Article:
Students, faculty and alumni at Harvard University celebrated Earth Day on Monday by calling on the university to eliminate oil and gas companies from its $40 billion endowment. The divestment campaign is raising the alarm over the impact fossil fuels are having on the climate.

"We believe it is morally unjustifiable to invest in the industry at the heart of the climate crisis," said student organizer Ilana Cohen. "We fight because we reject the hypocrisy of a university that refuses to align its financial principles with its ethical ones."

"Fossil fuels have been the energy that we have used since hominids came on this earth, but we do not need to be Neanderthals in terms of understanding what we need to do moving forward," said former EPA Administrator Gina McCarthy, who's now on the faculty at the Harvard T.H. Chan School of Public Health. "So let's invest where our health is. Let's invest where justice belongs. Let's invest in the future, not the past."

Former Harvard Overseer and former U.S. Sen. from Colorado Timothy Wirth expressed confidence that the divestment is going to happen, even if it takes a while.

"The message should go to the university that we're not going away," Wirth said. "We're going to be here for a prolonged period of time, until this policy is changed and Harvard assumes the leadership role that it should sustain and maintain, as it has for a long period of time."

The university refused to drop fossil fuel companies from its endowment investments after a similar call in 2013. But student Ilana Cohen says this time will be different.

"The political moment is different right now," Cohen said, pointing to youth activism on the subject around the globe, including student "climate strikes" and recent "extinction rebellion" protests in London. "There is a clear and palpable need for climate action, and we are making that heard."

Harvard's response to the demand is consistent with what the university said in 2013.

"The University’s position, as it has stated previously, is that it should not use the endowment to achieve political ends, or particular policy ends," Harvard spokesman Jonathan Swain said in a written statement Monday. "There are other ways the University works to influence public policy, including through scholarship and research."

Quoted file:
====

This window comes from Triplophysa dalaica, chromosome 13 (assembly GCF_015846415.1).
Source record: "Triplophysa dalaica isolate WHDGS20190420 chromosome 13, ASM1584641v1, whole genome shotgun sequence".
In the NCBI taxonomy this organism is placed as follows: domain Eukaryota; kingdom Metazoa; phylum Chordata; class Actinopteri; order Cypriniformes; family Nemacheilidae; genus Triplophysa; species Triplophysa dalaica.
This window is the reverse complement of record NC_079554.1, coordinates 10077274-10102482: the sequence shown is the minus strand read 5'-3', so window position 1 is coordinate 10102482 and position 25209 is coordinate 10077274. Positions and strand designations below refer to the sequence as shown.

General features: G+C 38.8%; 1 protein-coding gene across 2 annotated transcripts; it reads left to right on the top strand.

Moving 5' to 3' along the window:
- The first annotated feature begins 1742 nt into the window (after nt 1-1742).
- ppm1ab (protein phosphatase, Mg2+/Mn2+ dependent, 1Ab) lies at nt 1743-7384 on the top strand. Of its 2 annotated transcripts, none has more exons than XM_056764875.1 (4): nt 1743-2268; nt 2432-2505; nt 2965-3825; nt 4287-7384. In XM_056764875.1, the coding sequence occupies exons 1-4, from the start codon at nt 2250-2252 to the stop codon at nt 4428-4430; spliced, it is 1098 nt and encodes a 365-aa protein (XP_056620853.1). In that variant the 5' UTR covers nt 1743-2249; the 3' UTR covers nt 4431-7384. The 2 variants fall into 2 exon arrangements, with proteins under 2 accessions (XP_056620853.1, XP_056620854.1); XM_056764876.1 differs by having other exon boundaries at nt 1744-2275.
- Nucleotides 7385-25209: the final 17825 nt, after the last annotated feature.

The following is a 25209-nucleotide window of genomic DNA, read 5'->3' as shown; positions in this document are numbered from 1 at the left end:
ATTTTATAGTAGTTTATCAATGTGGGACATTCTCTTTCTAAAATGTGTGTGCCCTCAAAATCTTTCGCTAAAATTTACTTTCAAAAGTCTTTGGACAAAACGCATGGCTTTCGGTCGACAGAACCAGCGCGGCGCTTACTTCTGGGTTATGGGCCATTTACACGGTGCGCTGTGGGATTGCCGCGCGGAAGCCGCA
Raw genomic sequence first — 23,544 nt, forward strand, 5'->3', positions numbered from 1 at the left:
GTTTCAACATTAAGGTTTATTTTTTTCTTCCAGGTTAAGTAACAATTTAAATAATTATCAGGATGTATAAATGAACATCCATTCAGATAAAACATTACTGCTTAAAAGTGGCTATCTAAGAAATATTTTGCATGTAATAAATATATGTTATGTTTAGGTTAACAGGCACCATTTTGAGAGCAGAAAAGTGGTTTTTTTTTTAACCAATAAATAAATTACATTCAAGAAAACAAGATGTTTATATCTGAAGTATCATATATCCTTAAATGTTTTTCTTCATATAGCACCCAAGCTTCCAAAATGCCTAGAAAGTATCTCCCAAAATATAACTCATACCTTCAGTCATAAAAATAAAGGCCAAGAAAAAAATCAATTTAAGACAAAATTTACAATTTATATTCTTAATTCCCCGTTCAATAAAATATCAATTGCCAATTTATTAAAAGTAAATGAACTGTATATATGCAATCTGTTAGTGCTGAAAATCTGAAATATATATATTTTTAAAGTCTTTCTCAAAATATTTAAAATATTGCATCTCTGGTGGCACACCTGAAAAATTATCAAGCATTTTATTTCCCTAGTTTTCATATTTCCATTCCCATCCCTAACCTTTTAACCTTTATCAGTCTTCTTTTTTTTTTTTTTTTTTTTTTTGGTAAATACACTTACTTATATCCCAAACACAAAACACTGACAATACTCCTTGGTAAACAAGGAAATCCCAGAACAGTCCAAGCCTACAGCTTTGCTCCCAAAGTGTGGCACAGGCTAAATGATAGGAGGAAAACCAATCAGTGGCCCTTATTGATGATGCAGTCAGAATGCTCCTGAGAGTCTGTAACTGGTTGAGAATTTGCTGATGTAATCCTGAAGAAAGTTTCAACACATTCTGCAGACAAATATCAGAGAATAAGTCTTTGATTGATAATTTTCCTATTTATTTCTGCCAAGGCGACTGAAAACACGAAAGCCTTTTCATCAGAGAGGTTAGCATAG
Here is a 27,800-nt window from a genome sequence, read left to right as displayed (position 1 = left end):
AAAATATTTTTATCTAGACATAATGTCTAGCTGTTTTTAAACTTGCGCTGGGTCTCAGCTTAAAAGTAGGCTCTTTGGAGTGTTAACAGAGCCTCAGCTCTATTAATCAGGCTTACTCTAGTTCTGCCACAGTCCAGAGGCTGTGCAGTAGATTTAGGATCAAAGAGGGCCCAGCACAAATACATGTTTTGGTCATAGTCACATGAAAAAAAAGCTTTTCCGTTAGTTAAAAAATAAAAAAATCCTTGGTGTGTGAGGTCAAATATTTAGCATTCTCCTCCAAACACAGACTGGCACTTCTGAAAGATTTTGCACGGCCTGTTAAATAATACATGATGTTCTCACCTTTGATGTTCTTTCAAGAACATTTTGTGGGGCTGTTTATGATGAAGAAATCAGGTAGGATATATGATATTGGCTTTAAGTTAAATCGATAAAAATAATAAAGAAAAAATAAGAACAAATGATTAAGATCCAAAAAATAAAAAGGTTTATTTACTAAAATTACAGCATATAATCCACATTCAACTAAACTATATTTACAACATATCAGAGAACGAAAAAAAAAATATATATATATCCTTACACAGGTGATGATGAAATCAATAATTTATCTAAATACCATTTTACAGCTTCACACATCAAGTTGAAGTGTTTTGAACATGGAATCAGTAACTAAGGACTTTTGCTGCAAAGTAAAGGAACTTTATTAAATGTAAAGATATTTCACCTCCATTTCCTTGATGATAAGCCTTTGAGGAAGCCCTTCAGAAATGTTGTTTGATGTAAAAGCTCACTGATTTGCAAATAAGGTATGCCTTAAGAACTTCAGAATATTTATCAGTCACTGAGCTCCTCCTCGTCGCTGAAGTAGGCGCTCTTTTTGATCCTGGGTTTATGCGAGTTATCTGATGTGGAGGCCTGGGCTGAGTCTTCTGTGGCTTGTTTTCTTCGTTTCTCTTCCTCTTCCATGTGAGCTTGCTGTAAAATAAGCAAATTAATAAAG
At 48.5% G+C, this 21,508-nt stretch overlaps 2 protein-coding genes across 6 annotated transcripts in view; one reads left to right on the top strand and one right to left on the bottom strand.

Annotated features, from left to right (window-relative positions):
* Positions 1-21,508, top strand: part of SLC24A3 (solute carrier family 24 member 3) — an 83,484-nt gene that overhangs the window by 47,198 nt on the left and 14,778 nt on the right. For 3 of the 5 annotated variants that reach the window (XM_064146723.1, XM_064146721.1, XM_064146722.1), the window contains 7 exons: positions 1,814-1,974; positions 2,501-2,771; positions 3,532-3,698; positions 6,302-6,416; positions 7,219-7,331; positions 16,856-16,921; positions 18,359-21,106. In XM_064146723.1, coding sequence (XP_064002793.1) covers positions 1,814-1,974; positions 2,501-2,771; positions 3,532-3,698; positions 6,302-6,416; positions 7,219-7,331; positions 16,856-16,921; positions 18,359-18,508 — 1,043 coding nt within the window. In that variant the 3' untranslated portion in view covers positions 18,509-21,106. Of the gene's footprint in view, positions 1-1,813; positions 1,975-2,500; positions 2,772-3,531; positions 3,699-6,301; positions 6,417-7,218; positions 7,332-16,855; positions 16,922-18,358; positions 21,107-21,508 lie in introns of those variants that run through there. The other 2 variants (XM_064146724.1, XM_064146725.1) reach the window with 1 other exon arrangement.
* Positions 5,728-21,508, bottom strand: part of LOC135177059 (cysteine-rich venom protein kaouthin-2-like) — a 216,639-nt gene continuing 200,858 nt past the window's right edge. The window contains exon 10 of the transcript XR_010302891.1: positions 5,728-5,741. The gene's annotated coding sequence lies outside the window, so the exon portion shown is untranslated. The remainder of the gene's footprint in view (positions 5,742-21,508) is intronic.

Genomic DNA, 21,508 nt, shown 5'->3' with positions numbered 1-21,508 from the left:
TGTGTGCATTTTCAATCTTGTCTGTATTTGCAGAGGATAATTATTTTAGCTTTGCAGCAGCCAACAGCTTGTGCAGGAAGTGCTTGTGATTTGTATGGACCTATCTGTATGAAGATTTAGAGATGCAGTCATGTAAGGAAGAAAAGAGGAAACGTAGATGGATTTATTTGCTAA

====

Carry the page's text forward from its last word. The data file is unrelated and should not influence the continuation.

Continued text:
Specifically, Swain pointed to research funded by the university's Climate Change Solutions Fund and its commitment to the UN-sponsoredPrinciples for Responsible Investment.

But this would not be the first time the university dropped some investments for a social reason.

"Harvard divested four times in the last 40 years," said Harvard Professor James Engell. "Once from companies wholly owned by South African firms, once from firms doing business in South Africa, once from big tobacco, and once from companies complicit in violating human rights in Dafur."

Craig Altemose, a Harvard alum and head of the Better Future Project, which is coordinating divestment programs around the country, said in those decisions related to South African apartheid, Harvard didn't actually lead on the issue.

"Harvard ultimately did divest, but they were one of the last universities to do so, and had very little impact," Altemose said. "So they really got no credit. When Nelson Mandela came to Massachusetts, he did not credit Harvard for leading. Harvard was a very late follower."

When it comes to climate-related divestment, though, Altemose says, Harvard has the opportunity to be a leader.

The student group leading the campaign, Harvard Undergraduates for Environmental Justice, has organized a week of events on the subject culminating in a rally on Harvard Yard on Friday afternoon.